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"A View from the Bridge" by Arthur Miller
Transcript of "A View from the Bridge" by Arthur Miller
Italy in 1955 was a very poor country. After World War Two, the economy was slow to grow. With no jobs and no prospects, it was not surprising that many people decided to try their luck in 'rich' America. There was a thriving trade in illegal immigration, encouraged by the dockyard owners, who knew that they could get cheap labour from immigrants until they had paid for their passage over. Once they had paid their fare, the immigrants were left to make their own way.
Eddie & Catherine
Redhook - Brooklyn, New York 1950s
- Have a deeper understanding of the setting and context of the play.
- Identify features in a key relationship.
After reading page 13 - 14 discuss:
- what key features you notice about their relationship;
- what they mean to each other;
- how the audience would feel about seeing this on stage.
* Meet Alfieri.
* Learn about the TRAGIC HERO.
* Find out what happens in the play!
Have a great weekend!
* Recap on the setting and context of the play.
* Write a paragraph about Eddie and Catherine's relationship.
* Define Greek Chorus and Tragic Hero.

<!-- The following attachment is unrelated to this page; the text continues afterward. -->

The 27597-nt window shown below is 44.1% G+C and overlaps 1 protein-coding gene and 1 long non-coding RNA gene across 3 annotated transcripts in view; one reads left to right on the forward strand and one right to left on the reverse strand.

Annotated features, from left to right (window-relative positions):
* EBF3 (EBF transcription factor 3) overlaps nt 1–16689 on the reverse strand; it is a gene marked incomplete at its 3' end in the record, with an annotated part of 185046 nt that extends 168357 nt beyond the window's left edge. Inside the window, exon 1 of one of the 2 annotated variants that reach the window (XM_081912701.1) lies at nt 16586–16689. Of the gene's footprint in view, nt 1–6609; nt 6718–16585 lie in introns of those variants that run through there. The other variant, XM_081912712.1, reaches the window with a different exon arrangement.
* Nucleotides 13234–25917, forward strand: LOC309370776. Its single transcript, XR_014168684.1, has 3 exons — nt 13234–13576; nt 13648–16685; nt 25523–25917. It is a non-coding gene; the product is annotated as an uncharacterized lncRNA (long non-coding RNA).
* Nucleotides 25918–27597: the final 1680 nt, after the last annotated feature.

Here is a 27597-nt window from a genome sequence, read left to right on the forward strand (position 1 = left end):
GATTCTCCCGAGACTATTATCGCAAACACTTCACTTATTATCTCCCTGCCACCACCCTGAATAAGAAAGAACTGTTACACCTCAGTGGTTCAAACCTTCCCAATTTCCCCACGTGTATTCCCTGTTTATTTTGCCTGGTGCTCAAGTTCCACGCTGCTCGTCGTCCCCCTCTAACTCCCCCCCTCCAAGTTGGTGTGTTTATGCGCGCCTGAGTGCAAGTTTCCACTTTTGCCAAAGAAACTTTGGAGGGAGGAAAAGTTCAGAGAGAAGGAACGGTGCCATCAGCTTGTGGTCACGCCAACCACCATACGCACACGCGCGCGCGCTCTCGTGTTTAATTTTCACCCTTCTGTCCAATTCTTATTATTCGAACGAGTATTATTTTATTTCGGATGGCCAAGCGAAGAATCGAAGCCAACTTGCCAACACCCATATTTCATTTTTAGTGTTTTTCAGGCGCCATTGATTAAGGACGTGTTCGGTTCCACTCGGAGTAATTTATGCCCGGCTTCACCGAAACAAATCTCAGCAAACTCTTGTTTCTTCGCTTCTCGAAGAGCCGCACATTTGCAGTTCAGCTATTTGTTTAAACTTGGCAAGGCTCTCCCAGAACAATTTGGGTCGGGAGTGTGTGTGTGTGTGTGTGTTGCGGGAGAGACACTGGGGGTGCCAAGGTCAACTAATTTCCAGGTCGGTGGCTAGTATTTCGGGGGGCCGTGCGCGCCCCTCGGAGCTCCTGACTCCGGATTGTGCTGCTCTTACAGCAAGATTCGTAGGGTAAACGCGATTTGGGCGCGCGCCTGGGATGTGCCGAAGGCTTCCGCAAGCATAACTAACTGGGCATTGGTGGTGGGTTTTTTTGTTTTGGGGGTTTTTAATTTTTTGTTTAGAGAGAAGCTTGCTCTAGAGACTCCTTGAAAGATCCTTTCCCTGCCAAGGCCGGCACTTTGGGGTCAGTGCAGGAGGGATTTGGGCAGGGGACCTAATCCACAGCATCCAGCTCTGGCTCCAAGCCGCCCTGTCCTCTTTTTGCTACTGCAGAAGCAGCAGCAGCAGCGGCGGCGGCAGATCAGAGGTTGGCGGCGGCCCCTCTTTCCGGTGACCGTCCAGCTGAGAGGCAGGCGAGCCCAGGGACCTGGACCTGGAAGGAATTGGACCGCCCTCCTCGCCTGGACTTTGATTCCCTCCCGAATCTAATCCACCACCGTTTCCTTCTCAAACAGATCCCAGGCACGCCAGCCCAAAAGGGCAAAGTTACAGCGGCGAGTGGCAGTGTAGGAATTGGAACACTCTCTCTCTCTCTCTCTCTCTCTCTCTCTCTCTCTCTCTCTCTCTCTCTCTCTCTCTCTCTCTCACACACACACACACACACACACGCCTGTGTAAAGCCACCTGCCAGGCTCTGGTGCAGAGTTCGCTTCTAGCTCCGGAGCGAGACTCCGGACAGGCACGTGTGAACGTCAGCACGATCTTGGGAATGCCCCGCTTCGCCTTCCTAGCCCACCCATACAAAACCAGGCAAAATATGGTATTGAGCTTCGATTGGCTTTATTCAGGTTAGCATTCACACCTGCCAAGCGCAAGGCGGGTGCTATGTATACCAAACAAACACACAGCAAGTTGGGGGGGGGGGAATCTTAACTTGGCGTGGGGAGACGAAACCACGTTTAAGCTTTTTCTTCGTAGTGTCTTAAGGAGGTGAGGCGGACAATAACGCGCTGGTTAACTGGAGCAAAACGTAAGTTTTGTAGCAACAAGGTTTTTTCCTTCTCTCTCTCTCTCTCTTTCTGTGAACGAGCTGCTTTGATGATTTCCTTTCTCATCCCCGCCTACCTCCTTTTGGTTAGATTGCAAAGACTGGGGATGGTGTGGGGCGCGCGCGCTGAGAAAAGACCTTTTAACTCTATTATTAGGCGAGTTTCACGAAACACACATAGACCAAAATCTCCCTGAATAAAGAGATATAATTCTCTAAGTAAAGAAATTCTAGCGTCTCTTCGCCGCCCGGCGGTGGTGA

In pairs or on your own, write down
what you can remember about the
setting and context of "A View
from the Bridge".
Write 1 - 2
xplain paragraphs about Eddie and Catherine's
relationship at the beginning of the play.
- impressive vocabulary;
- linking words;
At the beginning of the play, it is unclear the exact status of Eddie and Catherine's relationship. Due to the way they interact with each other, the audience could easily mistake their closeness for a meaningful relationship perhaps boyfriend and girlfriend.
* Introduce suitable quote to exemplify this *
- Discuss what the “Explanation” section of a PEE paragraph should look like.
- Edit and improve PEE paragraph – some tips.
- Annotate a poem in groups.
At the back of your jotters take the title “Critical Essay Tips” and the subheading “General”.
Discuss in pairs/groups exactly what you must do for each section of PEE.
- Use impressive formal language – show off!
- Write out all of your words in full.
- Never use I – instead use “the audience” (drama) / “the reader” (poetry/prose)
- Talk about the writer by their 2nd name eg. Miller/Duffy/Owen etc.
- Introduce larger quotations using a colon (:)
- Try to embed your quotations into sentences.
Point - what you want to say (notice) about a
situation, relationship, setting, theme etc. It
must be relevant to the question that you
are being asked.
Evidence - quotation that is introduced by you.
Explanation – The explanation must link back to
the question that you are being asked. Talk about how the audience/reader feels at this point and what it reveals about your characters.